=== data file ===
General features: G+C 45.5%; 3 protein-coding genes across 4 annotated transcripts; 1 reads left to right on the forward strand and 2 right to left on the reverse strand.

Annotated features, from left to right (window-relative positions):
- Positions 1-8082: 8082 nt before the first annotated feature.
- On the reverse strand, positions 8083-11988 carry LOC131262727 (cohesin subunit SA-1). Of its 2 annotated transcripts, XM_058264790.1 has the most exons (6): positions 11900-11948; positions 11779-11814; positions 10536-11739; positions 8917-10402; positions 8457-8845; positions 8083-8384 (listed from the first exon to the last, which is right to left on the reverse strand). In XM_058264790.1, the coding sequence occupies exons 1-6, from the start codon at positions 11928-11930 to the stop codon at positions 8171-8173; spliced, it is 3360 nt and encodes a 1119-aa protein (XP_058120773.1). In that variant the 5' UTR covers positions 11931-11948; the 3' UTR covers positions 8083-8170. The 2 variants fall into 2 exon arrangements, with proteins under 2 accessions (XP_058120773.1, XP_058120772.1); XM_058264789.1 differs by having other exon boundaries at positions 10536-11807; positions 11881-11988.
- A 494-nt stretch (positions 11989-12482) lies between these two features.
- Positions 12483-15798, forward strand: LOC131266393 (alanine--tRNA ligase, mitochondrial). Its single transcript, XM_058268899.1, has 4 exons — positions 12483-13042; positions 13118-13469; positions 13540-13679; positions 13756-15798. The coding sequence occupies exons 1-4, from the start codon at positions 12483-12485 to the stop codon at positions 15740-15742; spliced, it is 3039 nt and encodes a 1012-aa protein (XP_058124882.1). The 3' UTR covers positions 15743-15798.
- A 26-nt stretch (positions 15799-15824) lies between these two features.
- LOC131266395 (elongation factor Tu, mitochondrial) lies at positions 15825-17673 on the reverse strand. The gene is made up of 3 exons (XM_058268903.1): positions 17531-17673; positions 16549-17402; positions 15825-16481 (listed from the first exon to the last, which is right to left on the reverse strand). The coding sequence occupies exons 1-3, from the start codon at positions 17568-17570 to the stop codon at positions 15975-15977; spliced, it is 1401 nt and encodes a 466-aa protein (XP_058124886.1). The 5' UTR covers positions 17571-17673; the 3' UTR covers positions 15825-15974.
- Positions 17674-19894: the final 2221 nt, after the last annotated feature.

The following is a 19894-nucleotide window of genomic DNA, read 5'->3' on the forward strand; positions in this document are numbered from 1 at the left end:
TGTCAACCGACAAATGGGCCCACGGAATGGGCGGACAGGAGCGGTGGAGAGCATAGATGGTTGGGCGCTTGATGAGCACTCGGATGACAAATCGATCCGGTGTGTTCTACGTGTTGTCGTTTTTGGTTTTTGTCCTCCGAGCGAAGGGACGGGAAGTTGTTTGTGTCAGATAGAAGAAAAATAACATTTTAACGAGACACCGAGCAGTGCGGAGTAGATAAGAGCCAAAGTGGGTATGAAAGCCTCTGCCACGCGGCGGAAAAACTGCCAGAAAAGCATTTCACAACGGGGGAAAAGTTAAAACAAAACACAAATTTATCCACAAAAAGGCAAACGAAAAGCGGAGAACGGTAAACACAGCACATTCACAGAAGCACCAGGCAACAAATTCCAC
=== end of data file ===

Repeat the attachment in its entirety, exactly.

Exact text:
General features: G+C 45.5%; 3 protein-coding genes across 4 annotated transcripts; 1 reads left to right on the forward strand and 2 right to left on the reverse strand.

Annotated features, from left to right (window-relative positions):
- Positions 1-8082: 8082 nt before the first annotated feature.
- On the reverse strand, positions 8083-11988 carry LOC131262727 (cohesin subunit SA-1). Of its 2 annotated transcripts, XM_058264790.1 has the most exons (6): positions 11900-11948; positions 11779-11814; positions 10536-11739; positions 8917-10402; positions 8457-8845; positions 8083-8384 (listed from the first exon to the last, which is right to left on the reverse strand). In XM_058264790.1, the coding sequence occupies exons 1-6, from the start codon at positions 11928-11930 to the stop codon at positions 8171-8173; spliced, it is 3360 nt and encodes a 1119-aa protein (XP_058120773.1). In that variant the 5' UTR covers positions 11931-11948; the 3' UTR covers positions 8083-8170. The 2 variants fall into 2 exon arrangements, with proteins under 2 accessions (XP_058120773.1, XP_058120772.1); XM_058264789.1 differs by having other exon boundaries at positions 10536-11807; positions 11881-11988.
- A 494-nt stretch (positions 11989-12482) lies between these two features.
- Positions 12483-15798, forward strand: LOC131266393 (alanine--tRNA ligase, mitochondrial). Its single transcript, XM_058268899.1, has 4 exons — positions 12483-13042; positions 13118-13469; positions 13540-13679; positions 13756-15798. The coding sequence occupies exons 1-4, from the start codon at positions 12483-12485 to the stop codon at positions 15740-15742; spliced, it is 3039 nt and encodes a 1012-aa protein (XP_058124882.1). The 3' UTR covers positions 15743-15798.
- A 26-nt stretch (positions 15799-15824) lies between these two features.
- LOC131266395 (elongation factor Tu, mitochondrial) lies at positions 15825-17673 on the reverse strand. The gene is made up of 3 exons (XM_058268903.1): positions 17531-17673; positions 16549-17402; positions 15825-16481 (listed from the first exon to the last, which is right to left on the reverse strand). The coding sequence occupies exons 1-3, from the start codon at positions 17568-17570 to the stop codon at positions 15975-15977; spliced, it is 1401 nt and encodes a 466-aa protein (XP_058124886.1). The 5' UTR covers positions 17571-17673; the 3' UTR covers positions 15825-15974.
- Positions 17674-19894: the final 2221 nt, after the last annotated feature.

The following is a 19894-nucleotide window of genomic DNA, read 5'->3' on the forward strand; positions in this document are numbered from 1 at the left end:
TGTCAACCGACAAATGGGCCCACGGAATGGGCGGACAGGAGCGGTGGAGAGCATAGATGGTTGGGCGCTTGATGAGCACTCGGATGACAAATCGATCCGGTGTGTTCTACGTGTTGTCGTTTTTGGTTTTTGTCCTCCGAGCGAAGGGACGGGAAGTTGTTTGTGTCAGATAGAAGAAAAATAACATTTTAACGAGACACCGAGCAGTGCGGAGTAGATAAGAGCCAAAGTGGGTATGAAAGCCTCTGCCACGCGGCGGAAAAACTGCCAGAAAAGCATTTCACAACGGGGGAAAAGTTAAAACAAAACACAAATTTATCCACAAAAAGGCAAACGAAAAGCGGAGAACGGTAAACACAGCACATTCACAGAAGCACCAGGCAACAAATTCCAC